I took my first walk through the new neighborhood today with my friend Christine. It was warm and breezy and adventure was calling. About two houses, away a boy with a voluminous, red fro tousled the fur of some sort of animal. Upon closer inspection, that animal was a cat.
“Hey kitty,” I called out in a high-pitched voice to the cat, who was more interesting to me than the person.
“My friend is going to get her some food,” the boy announced. I took a few steps back and stopped in front of the boy and the purring black cat. “Is that your cat?”
“This is a stray. We found him right here,” he said.
I was stricken with jealousy. However intense the cat lady vibes I emit may be, I have never been approached by a stray on the street, nor has a skinny tom ever appeared on my doorstep. This boy was living my dream.
“Why don’t you love me?” I thought, hoping the cat could telepathically hear my thoughts. The cat was receiving an intoxicating belly rub and did not concern himself with my dreams.
Soon another young boy sprinted down the street with no food to give the cat.
“If you need some cat food, I have some in my apartment,” I said.
“You have cat food at your house? Do you have a cat?” the fellow with the fro asked.
“No!” the other boy said. “That’s why she has cat food!”
“I’ll go back and grab a couple of cans,” I said.
Christine and I returned to my apartment, where I stuffed my purse with a few cans of Science Diet and a Ziploc full of cat treats. We walked back to the yard two houses over. The boy was still tending to the cat, which had retreated under a thorny bush.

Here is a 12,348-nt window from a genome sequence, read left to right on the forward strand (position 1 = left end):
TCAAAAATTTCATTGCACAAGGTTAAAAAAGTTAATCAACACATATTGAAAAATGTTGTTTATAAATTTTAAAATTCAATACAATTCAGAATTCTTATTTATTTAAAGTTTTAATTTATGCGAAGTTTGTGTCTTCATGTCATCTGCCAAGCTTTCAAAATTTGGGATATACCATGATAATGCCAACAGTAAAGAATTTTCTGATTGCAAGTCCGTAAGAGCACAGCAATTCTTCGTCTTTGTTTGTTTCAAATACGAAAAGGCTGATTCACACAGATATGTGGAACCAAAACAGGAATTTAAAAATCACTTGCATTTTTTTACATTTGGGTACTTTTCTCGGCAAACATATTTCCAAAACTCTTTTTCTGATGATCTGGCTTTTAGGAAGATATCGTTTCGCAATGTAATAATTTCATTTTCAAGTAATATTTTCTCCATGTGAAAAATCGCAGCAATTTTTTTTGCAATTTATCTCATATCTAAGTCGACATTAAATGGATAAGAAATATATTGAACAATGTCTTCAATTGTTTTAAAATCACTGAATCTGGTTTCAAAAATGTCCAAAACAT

“Did you bring food?” the boy asked. “The cat is hiding now, but I think I could put a can in there.”
The boy with the fro opened up the can of turkey giblets and slid it under the bush. The cat devoured the gravy with relish.
“I think that cat belongs to the lady across the street,” the boy’s friend said. He had picked up his bike and rolled it back and forth on the pavement.
“That cat is awfully friendly for a stray,” I said. “He might be right. You should ask your neighbors if they’re missing a cat.”
Just then, a woman in purple sweatpants came outside. I assumed that she was the boy’s mother.
“What are you guys doing?” she asked.
“He found a stray cat,” I said.
“That’s not a stray. That’s my cat, Jake.”
And there was the switch. What kind of game were they playing?
“I can see why you might think Jake is a stray,” the woman continued. “He never eats and he’s so skinny. Did you feed my cat?”
“She brought us some cans of food,” the boy said.
“Well, that’s nice of you. Jake never eats anything, but he seems to like whatever you gave him.”
“It’s Science Diet turkey giblets,” I said. I was blushing now and Christine and I started to back away from the stranger’s yard. The boy with the fro and his friend both ran off to their own houses.
“He’s only eating the gravy. Jake loves gravy. He doesn’t usually like cat food.”
“Well, now at least you know that he likes Science Diet,” I said, laughing nervously.
A man in a suit emerged from the house and headed towards the car with his briefcase.
“Look, Paul, some kids fed our cat. They went out to the store and bought him canned food,” said the woman.
“I didn’t buy them,” I said, backing towards the sidewalk. “I have a cat. That’s her food.”
A teenage boy came out of the house.
“Look, Sam, this girl was feeding our cat.”
“Well, bye,” I said, starting down the street with Christine. The two boys rode by on their bicycles.
“You can come over and feed our cat whenever you like,” the woman called out.
This is a strange place.